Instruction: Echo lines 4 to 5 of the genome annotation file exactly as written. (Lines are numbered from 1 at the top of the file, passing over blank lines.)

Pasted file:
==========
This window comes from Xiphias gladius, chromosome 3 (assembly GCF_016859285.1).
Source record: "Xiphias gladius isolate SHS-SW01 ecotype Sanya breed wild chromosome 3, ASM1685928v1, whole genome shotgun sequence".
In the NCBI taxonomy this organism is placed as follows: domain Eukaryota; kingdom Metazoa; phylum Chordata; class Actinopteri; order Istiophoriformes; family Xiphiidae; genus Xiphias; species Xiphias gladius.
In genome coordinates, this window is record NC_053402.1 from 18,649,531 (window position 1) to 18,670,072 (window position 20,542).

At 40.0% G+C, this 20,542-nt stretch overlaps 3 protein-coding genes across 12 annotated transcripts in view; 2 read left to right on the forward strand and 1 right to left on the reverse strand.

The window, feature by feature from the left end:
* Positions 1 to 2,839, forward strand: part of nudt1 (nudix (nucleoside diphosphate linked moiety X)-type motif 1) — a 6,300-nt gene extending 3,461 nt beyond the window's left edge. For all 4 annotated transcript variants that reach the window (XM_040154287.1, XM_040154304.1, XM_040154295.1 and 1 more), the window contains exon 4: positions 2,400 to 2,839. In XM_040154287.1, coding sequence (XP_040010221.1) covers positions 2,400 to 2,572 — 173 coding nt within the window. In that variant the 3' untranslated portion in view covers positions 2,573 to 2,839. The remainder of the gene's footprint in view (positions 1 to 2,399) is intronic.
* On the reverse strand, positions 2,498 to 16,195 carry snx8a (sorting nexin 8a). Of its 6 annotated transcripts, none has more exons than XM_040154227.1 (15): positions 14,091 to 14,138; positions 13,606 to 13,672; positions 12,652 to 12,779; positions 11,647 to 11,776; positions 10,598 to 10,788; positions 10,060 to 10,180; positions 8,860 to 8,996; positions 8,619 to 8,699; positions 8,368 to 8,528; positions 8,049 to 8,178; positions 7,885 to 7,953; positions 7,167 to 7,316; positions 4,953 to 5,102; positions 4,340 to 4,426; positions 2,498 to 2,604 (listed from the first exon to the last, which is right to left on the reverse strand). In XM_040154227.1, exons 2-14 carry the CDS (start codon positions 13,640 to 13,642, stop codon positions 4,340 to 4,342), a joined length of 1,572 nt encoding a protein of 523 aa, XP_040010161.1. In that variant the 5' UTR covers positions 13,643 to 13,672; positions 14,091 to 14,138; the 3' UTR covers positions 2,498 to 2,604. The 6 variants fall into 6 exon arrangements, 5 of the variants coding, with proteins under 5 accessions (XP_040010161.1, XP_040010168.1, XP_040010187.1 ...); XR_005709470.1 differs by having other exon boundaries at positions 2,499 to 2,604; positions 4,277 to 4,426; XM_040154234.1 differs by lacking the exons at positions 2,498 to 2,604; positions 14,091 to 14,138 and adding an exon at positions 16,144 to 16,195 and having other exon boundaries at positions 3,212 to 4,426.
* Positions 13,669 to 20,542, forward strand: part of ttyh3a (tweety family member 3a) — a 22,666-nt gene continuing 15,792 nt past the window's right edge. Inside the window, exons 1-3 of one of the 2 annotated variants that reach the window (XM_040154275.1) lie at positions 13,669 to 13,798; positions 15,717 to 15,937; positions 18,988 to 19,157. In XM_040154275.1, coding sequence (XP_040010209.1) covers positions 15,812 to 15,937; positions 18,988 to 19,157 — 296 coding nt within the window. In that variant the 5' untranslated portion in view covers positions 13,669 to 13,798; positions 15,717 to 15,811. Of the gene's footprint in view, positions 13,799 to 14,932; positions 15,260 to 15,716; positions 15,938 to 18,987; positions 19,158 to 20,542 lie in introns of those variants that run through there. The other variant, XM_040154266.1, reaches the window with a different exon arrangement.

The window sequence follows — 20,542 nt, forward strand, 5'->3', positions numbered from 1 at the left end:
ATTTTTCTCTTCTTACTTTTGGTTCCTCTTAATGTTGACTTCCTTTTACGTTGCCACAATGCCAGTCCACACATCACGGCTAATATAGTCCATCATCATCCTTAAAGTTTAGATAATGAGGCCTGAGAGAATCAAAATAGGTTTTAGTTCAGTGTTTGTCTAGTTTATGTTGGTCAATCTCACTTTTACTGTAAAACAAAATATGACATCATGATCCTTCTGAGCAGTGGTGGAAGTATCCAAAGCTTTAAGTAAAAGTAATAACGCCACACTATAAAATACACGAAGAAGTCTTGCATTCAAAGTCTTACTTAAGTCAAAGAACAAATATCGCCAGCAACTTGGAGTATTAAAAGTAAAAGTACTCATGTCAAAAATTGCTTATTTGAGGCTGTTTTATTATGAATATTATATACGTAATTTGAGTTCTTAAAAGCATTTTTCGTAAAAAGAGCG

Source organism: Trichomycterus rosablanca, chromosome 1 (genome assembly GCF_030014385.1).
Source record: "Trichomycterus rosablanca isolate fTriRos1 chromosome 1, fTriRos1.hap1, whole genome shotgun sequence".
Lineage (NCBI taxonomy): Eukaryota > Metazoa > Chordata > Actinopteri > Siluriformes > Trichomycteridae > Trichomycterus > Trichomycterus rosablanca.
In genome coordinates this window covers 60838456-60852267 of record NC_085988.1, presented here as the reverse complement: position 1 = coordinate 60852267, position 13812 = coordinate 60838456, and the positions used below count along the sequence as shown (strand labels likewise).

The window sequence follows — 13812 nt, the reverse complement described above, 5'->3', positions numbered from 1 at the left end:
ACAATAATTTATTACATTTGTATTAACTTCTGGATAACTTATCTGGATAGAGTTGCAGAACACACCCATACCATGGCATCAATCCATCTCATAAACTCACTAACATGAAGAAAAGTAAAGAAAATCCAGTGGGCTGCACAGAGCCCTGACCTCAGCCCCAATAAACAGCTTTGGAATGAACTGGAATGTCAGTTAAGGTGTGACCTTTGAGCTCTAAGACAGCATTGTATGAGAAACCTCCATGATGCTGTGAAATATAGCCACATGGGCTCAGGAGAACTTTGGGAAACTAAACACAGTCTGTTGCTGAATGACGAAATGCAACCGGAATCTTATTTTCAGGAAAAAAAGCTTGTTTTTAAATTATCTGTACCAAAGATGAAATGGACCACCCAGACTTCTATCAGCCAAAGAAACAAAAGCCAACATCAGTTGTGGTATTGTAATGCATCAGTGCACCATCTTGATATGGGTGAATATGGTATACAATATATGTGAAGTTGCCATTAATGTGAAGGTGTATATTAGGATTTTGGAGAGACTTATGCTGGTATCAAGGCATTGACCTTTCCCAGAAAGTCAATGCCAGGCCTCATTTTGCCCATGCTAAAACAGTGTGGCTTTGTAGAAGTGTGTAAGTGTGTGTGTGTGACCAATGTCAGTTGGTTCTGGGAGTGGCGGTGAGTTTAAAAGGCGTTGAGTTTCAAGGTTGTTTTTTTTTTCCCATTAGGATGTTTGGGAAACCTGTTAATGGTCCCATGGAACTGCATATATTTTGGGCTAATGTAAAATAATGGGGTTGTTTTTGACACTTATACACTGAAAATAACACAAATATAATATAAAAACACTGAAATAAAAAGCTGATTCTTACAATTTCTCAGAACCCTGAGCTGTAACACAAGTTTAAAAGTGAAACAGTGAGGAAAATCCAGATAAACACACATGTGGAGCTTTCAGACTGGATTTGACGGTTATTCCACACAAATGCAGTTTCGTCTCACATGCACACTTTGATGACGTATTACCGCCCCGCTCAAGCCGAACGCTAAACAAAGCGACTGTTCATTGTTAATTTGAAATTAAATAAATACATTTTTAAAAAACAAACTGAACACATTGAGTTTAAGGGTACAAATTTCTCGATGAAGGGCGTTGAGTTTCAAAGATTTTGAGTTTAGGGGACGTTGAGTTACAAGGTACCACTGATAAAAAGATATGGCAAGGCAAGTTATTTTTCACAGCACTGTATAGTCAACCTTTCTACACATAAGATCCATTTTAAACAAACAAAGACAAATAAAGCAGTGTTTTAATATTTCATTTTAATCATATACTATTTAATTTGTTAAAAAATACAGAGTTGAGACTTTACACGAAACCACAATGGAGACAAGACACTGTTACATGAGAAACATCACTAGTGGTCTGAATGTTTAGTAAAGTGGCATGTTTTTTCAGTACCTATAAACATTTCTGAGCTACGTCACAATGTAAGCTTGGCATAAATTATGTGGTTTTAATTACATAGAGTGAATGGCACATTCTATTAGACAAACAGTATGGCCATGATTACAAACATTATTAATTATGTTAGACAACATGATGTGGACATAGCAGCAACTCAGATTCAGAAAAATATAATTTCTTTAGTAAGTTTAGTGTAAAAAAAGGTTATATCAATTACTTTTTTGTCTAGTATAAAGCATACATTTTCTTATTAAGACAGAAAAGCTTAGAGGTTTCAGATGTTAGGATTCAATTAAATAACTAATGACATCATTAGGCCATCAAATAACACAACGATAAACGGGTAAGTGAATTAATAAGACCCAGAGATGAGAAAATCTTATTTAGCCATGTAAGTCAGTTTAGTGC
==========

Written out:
In genome coordinates, this window is record NC_053402.1 from 18,649,531 (window position 1) to 18,670,072 (window position 20,542).

At 40.0% G+C, this 20,542-nt stretch overlaps 3 protein-coding genes across 12 annotated transcripts in view; 2 read left to right on the forward strand and 1 right to left on the reverse strand.